Preston v. City Of Oakland et al

Filing 16

Order by Magistrate Judge Nathanael M. Cousins denying 6 Motion to Dismiss.(nclc2, COURT STAFF) (Filed on 7/29/2014)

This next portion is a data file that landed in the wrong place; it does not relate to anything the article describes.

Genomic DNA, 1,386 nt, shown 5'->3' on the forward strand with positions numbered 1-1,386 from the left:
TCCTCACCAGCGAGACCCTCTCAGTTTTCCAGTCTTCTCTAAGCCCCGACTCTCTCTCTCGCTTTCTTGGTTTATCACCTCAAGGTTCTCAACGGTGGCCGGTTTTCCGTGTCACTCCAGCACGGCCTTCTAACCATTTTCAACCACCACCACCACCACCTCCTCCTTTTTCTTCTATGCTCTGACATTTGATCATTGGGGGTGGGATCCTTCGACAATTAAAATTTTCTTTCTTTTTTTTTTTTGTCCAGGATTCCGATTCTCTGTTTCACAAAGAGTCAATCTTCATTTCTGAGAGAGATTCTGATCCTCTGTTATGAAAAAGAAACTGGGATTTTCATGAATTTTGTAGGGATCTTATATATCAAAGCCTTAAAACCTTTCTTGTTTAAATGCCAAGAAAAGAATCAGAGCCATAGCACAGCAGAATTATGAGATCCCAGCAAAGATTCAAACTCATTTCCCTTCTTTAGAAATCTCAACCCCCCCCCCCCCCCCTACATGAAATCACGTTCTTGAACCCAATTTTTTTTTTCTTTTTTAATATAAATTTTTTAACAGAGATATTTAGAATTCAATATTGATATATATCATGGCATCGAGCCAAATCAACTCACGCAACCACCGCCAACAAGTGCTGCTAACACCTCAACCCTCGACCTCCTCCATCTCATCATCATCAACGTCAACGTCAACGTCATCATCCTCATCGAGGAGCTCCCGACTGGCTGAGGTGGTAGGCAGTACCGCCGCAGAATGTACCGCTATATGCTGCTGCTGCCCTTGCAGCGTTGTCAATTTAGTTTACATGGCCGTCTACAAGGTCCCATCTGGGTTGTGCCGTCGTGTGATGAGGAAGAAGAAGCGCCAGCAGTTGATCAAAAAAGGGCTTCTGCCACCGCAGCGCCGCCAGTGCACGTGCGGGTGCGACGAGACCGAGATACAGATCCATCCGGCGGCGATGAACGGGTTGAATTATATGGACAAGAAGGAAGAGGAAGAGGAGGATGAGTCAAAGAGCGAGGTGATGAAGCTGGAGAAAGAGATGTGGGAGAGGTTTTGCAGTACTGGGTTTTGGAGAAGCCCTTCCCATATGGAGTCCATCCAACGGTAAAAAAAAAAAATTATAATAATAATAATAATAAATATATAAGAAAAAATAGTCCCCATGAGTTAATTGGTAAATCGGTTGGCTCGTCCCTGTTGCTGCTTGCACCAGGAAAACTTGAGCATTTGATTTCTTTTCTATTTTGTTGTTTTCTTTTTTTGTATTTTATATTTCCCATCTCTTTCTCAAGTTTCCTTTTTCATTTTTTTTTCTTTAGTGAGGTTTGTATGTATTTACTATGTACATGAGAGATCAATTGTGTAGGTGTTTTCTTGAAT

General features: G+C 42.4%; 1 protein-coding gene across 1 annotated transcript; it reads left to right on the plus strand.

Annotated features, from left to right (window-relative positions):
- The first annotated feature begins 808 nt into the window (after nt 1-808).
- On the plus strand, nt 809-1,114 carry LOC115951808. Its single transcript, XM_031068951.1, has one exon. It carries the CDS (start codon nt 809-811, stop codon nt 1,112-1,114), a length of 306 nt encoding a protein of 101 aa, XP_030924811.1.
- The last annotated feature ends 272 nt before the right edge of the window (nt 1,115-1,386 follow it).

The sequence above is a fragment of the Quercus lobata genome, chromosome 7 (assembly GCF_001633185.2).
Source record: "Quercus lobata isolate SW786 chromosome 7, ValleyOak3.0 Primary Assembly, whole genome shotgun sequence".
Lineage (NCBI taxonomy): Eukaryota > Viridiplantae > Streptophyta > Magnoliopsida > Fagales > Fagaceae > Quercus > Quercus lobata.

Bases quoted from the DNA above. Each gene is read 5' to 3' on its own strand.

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1 2 3 4 5 6 7 UNITED STATES DISTRICT COURT 8 NORTHERN DISTRICT OF CALIFORNIA 9 SAN FRANCISCO DIVISION 10 11 DARYELLE LAWANNA PRESTON, Case No. 3:14-cv-02022 NC 12 ORDER DENYING DEFENDANTS’ MOTION TO DISMISS 13 Plaintiff, v. Re: Dkt. No. 6 14 CITY OF OAKLAND; DEANNA SANTANA, in her individual capacity; and 15 DOES 1 through 10, inclusive, 16 Defendants. 17 18 Defendants City of Oakland and Deanna Santana move to dismiss plaintiff Daryelle 19 Preston’s complaint that alleges defendants violated California Labor Code § 1102.5 and 20 Preston’s First Amendment right to free speech by terminating her employment after she 21 reported violations of state and local law and declined to follow her superior’s instructions 22 to provide false reports and conceal information from the City Council. The Court finds 23 that Preston has adequately stated claims for relief on both causes of action and accordingly 24 denies defendants’ motion to dismiss. I. BACKGROUND 25 26 Daryelle Preston was employed as the Employee Relations Director of the City of 27 Oakland at the time of the alleged violations. Preston’s duties were to oversee the 28 Employee Relations Division, including negotiating collective bargaining agreements, Case No. 14-cv-02022 NC ORDER DENYING DEFENDANTS’ MOTION TO DISMISS 1 investigating violations of collective bargaining agreements, managing disciplinary actions 2 and investigations, and processing grievances. Dkt. No. 2-1 at ¶ 17. Preston alleges three 3 distinct actions she claims led to her firing. 4 First, Preston alleges that she was retaliated against for refusing to follow an order 5 from her superior, City Administrator Deanna Santana, to falsify official reports that would 6 wrongly state that Oakland City Councilwoman Desley Brooks had intentionally approved 7 illegal hiring practices at Oakland’s Rainbow Teen Center and signed off improperly on 8 equipment receipts. Id. at ¶¶ 2, 18. Preston alleges that, if true, such actions would have 9 violated Oakland City Charter § 218 and would have led to Brooks’s removal from the City 10 Council. Id. Preston states that she refused to follow the order because she had personal 11 knowledge that Brooks had not taken such actions. Id. at ¶ 19. Preston also alleges that 12 she was asked by Santana to state at an open City Council meeting that Brooks was present 13 at a meeting where Santana explained the problems in hiring for the Rainbow Teen Center, 14 and that Santana’s office had provided the information about the hiring practices. Id. at ¶ 15 20. Preston claims she came to the microphone and stated, “I’m sorry, Desley Brooks was 16 not present at that meeting, nor did we give Ms. Brooks any information about this hiring 17 issue.” Id. 18 Second, Preston alleges that she was retaliated against for reporting that Fire Chief 19 Teresa Reed had directly negotiated and signed tentative agreements with Firefighters 20 Local 55 without City Council approval, actions that Preston “reasonably believed” 21 violated Oakland City Ordinance 12903 § 1.10. Id. at ¶¶ 3, 4. Preston informed both 22 Santana and the City Attorney of Reed’s actions. Id. at ¶¶ 22, 23. Preston alleges that 23 Reed then convinced Preston’s newest staff person, Winnie Anderson, to sign off on a 24 tentative agreement. Id. at ¶ 24. Preston told Anderson that Anderson did not have the 25 authority to sign the tentative agreement and Anderson reported this back to Reed. Id. 26 Santana then called Preston and in an angry tone told her that getting City approval was a 27 waste of time. Id. at ¶ 25. Preston responded that she would not intentionally violate City 28 policy, and after this repeatedly refused Reed’s requests to sign off on the tentative Case No. 14-cv-02022 NC ORDER DENYING DEFENDANTS’ MOTION TO DISMISS 2 1 agreement because of the failure to get City Council approva1. Id. 2 Third, Preston alleges that she was retaliated against for reporting that City Treasury 3 Manager Katano Kasaine failed to collect union dues from part-time employees 4 represented by the Service Employees International Union (“SEIU”), in violation of the 5 City’s contract with SEIU as well as California Government Code § 3508.5. Id. at ¶¶ 5-8, 6 26. Subsequently, Preston twice informed Kasaine that a grievance had been filed against 7 Kasaine for the non-collection of dues. Id. at ¶¶ 27-29. Preston also informed Santana and 8 the City Attorney of the grievance. Id. Santana responded by email that the City 9 Attorney’s office must do the investigation because Preston’s office was 10 “biased,” even though it was Preston’s job duty to conduct such investigations. Id. at ¶ 30. 11 Preston then called the City Attorney’s office which responded that it would not conduct an 12 investigation. Id. at ¶ 31. Preston requested that Santana employ an outside auditor. Id. 13 Santana refused to do so, and also stated in an email to Preston that the City 14 Administrator’s office would not conduct an investigation at all. Id. at ¶¶ 32-33. 15 After formally notifying Kasaine of the grievance against her, Preston subsequently 16 informed Santana that Kasaine was interfering with the grievance investigation in violation 17 of California Government Code § 3506, by improperly contacting the SEIU representative 18 of Local 1021. Id. at ¶¶ 36-37. In response, Santana told Preston to not inform the City 19 Council about the grievance against Kasaine. Id. at ¶¶ 37-39. But at a closed City Council 20 meeting on October 1, 2013, Preston responded to questions from the Council regarding 21 the grievance, and informed the Council that SEIU had filed a grievance against Kasaine. 22 Id. at ¶ 40. Preston was terminated from City employment two days later. Id. at ¶ 41. 23 Preston filed this lawsuit on March 17, 2014, in Alameda County Superior Court. 24 Dkt. No. 2-1. After removing the action to this Court, the City of Oakland and Santana 25 filed a motion to dismiss on May 9, 2014. Dkt. No. 6. The Court has jurisdiction over 26 Preston’s First Amendment claim under 28 U.S.C. § 1331, and her state law claim under 28 27 U.S.C. § 1367. All parties have consented to the jurisdiction of a magistrate judge. Dkt. 28 Nos. 8, 9. Case No. 14-cv-02022 NC ORDER DENYING DEFENDANTS’ MOTION TO DISMISS 3 1 II. STANDARD OF REVIEW 2 A motion to dismiss for failure to state a claim under Rule 12(b)(6) tests the legal 3 sufficiency of a complaint. Navarro v. Block, 250 F.3d 729, 732 (9th Cir. 2001). On a 4 motion to dismiss, all allegations of material fact are taken as true and construed in the light 5 most favorable to the non-movant. Cahill v. Liberty Mut. Ins. Co., 80 F.3d 336, 337-38 (9th 6 Cir. 1996). The Court, however, need not accept as true “allegations that are merely 7 conclusory, unwarranted deductions of fact, or unreasonable inferences.” In re Gilead Scis. 8 Secs. Litig., 536 F.3d 1049, 1055 (9th Cir. 2008). Although a complaint need not allege 9 detailed factual allegations, it must contain sufficient factual matter, accepted as true, to 10 “state a claim to relief that is plausible on its face.” Bell Atl. Corp. v. Twombly, 550 U.S. 11 544, 570 (2007). A claim is facially plausible when it “allows the court to draw the 12 reasonable inference that the defendant is liable for the misconduct alleged.” Ashcroft v. 13 Iqbal, 556 U.S. 662, 678 (2009). III. DISCUSSION 14 15 In her complaint, Preston brings claims against the City of Oakland for violation of 16 California Labor Code § 1102.5, and against Deanna Santana, in her individual capacity, 17 and Does 1-10 for First Amendment violations under 42 U.S.C. § 1983. Dkt. No. 2-1. 18 Defendants have moved to dismiss both claims for failure to state a claim. Dkt. No. 6. The 19 Court addresses the arguments against each claim in turn, and finds in both instances that 20 Preston pleads facts sufficient to state a claim for relief. 21 A. The Complaint States a Claim for Retaliation for Protected Speech. 22 Preston brings a claim for relief under 42 U.S.C. § 1983, alleging that defendant 23 Santana “wrongfully deprived plaintiff of her free speech rights . . . by participating in 24 adverse employment actions against plaintiff in retaliation for her speech addressing issues 25 of public concern and refusing to participate in unethical and unlawful conduct by 26 defendants.” Dkt. No. 2-1 at ¶ 46. 27 “It is well settled that the state may not abuse its position as employer to stifle ‘the 28 First Amendment rights [its employees] would otherwise enjoy as citizens to comment on Case No. 14-cv-02022 NC ORDER DENYING DEFENDANTS’ MOTION TO DISMISS 4 1 matters of public interest.’” Dahlia v. Rodriguez, 735 F.3d 1060, 1066 (9th Cir. 2013), cert. 2 denied sub nom., Burbank, Cal. v. Dahlia, No. 13-620, 2014 WL684080, at *1 (U.S. Feb. 3 24, 2014) (quoting Eng v. Cooley, 552 F.3d 1062, 1070 (9th Cir. 2009)). The Ninth Circuit 4 has developed a five-step inquiry for First Amendment retaliation cases involving public 5 employees, which asks: 6 7 8 9 (1) whether the plaintiff spoke on a matter of public concern; (2) whether the plaintiff spoke as a private citizen or public employee; (3) whether the plaintiff’s protected speech was a substantial or motivating factor in the adverse employment action; (4) whether the state had an adequate justification for treating the employee differently from other members of the general public; and (5) whether the state would have taken the adverse employment action even absent the protected speech. 10 11 Id. (quoting Eng, 552 F.3d at 1070). “[A]ll the factors are necessary, in the sense that 12 failure to meet any one of them is fatal to the plaintiff’s case.” Id. at 1067 n.4. 13 Here, defendants contend that Preston cannot meet the second step of the inquiry 14 because her statements and actions were within her official duties as Employee Relations 15 Director of the City of Oakland. Dkt. No. 6 at 4. The proper inquiry into Preston’s official 16 duties is a practical one, as “formal job descriptions often bear little resemblance to the 17 duties an employee actually is expected to perform, and the listing of a given task in an 18 employee’s written job description is neither necessary nor sufficient to demonstrate that 19 conducting the task is within the scope of the employee’s professional duties for First 20 Amendment purposes.” Garcetti v. Ceballos, 547 U.S. 410, 424-25 (2006). Furthermore, 21 as the Supreme Court recently stated, “the mere fact that a citizen’s speech concerns 22 information acquired by virtue of his public employment does not transform that speech 23 into employee—rather than citizen—speech.” Lane v. Franks, 134 S. Ct. 2369, 2379 24 (2014). “The critical question under Garcetti is whether the speech at issue is itself 25 ordinarily within the scope of an employee’s duties, not whether it merely concerns those 26 duties.” Id. 27 The Ninth Circuit has developed three guiding principles that “serve as a necessary 28 guide to analyzing the fact-intensive inquiry mandated by Garcetti.” Dahlia, 735 F.3d at Case No. 14-cv-02022 NC ORDER DENYING DEFENDANTS’ MOTION TO DISMISS 5 1 1076. First, “whether or not the employed confined his communications to his chain of 2 command”; second, “the subject matter of the communication”—for example, whether the 3 communication is a routine report about a single incident or raises broader concerns about 4 corruption or systemic abuse; and third, whether the speech followed from or was in “direct 5 contravention to [a] supervisor’s orders.” Id. at 1074-76. The Court applies these guiding 6 principles to the facts alleged in Preston’s complaint. 7 First, Preston alleges that she reported Reed’s unlawful negotiations with Local 55 8 and Kasaine’s interference with the grievance process to Santana, who as City 9 Administrator, was Preston’s superior. Dkt. No. 2-1 at ¶ 7. But Preston also states that she 10 informed the City Attorney about Reed’s unlawful negotiations with Local 55, and about 11 the SEIU grievance against Kasaine. Id. at ¶¶ 23, 29, 31. Preston also provided 12 information at an open City Council meeting regarding City Councilwoman Brooks’s 13 knowledge of the hiring practices at the Rainbow Teen Center and told the City Council at a 14 closed meeting that SEIU had filed a grievance against Kasaine. Id. at ¶¶ 20, 40. Preston 15 has thus alleged facts based on which it could be reasonably inferred that the 16 communications at issue were not confined to her chain of command. 17 Second, Preston alleges that she was asked to make false accusations against City 18 Councilwoman Brooks to the City Council, to conceal from the City Council a grievance 19 against a City official, and to participate in or ignore actions by others that violated local 20 and state law. Id. at ¶¶ 18-20, 25, 39-40. Construed in favor of Preston, these allegations 21 go beyond the routine reporting of a single incident and instead raise concerns about 22 systemic problems. Third, in her complaint, Preston alleges multiple instances, such as 23 when she refused to lie to the City Council about the actions of City Councilwoman Brooks, 24 or when she testified to the City Council about the SEIU grievance against Kasaine, when 25 her speech was in contravention of the orders of Santana, her superior. Id. at ¶¶ 20, 39-40. 26 Taking these factual allegations as true, they support the reasonable inference that Preston 27 acted outside her professional duties and her speech is therefore protected under the First 28 Amendment. Case No. 14-cv-02022 NC ORDER DENYING DEFENDANTS’ MOTION TO DISMISS 6 Finally, defendants argue that, if the Court cannot definitively say whether Preston’s 1 2 statements are within her job duties, the Court must dismiss Preston’s complaint because 3 she has failed to plead her job duties in sufficient detail to state a claim for retaliation. See 4 Dkt. No. 6 at 6-7. The Court disagrees. Contrary to defendants’ assertion, to find that 5 Preston has stated a claim for First Amendment retaliation, the Court need only determine 6 that her pleadings support the reasonable inference that her actions were outside her official 7 duties. See Iqbal at 556 U.S. at 678. As noted above, Preston has done so. 8 B. The Complaint States a Claim for Violation of § 1102.5. Preston also brings a claim alleging that the City of Oakland violated California 9 10 Labor Code § 1102.5 when it retaliated against her after she disclosed violations of 11 municipal and state law and refused to take part in unlawful activities. Dkt. No. 2-1 at ¶ 44. 12 Section 1102.5(b) provides: An employer may not retaliate against an employee for disclosing information to a government or law enforcement agency, where the employee has reasonable cause to believe that the information discloses a violation of state or federal statute, or a violation or noncompliance with a state or federal rule or regulation. 13 14 15 1 16 Cal. Lab. Code § 1102.5(b) (2004). The City moves to dismiss this claim, arguing that 17 none of Preston’s disclosures reference a purported violation of law and attempting to 18 characterize the disclosures as mere internal personnel matters. Dkt. No. 6 at 7-10. Here, Preston’s complaint alleges that she reported to Santana that City Treasury 19 20 Manager Kasaine was violating California Government Code § 3508.5 by failing to collect 21 union dues from temporary part time employees represented by SEIU and, later, violating § 22 3506 by interfering with the grievance investigation. Dkt. No. 2-1 at ¶¶ 5, 7, 37. Preston’s 23 complaint thus adequately alleges that her disclosures referenced a suspected violation of 24 state statute or noncompliance with a state rule or regulation that could reasonably be 25 inferred to go beyond internal personnel matters. See Cal. Lab. Code § 1102.5(b). The 26 facts alleged in the complaint here support a reasonable inference that the City retaliated 27 against Preston after she reported information to her superior that disclosed a violation of or 28 1 California Labor Code § 1102.5(b) was amended effective January 1, 2014. Case No. 14-cv-02022 NC ORDER DENYING DEFENDANTS’ 7 MOTION TO DISMISS mpliance wit state law. th . 1 noncom IV. CONCLUS ION C 2 3 Construing the complai in Presto favor, t Court concludes th it adequa C t int on’s the hat ately lief lations of th First Am he mendment an of Califo nd ornia Labor Code r 4 states claims for rel for viol 5. ngly, the Co denies defendants motion to dismiss. ourt s’ o 5 § 1102.5 Accordin 6 IT IS SO OR T RDERED. 7 Date: July 29 2014 9, ____ __________ __________ _____ Nath hanael M. C Cousins Unit States M ted Magistrate J Judge 8 9 10 0 11 1 12 2 13 3 14 4 15 5 16 6 17 7 18 8 19 9 20 0 21 1 22 2 23 3 24 4 25 5 26 6 27 7 28 8 Case No. 14-cv-0202 NC 22 ORDER DENYING DEFENDA R G ANTS’ MOTION TO DISM N MISS 8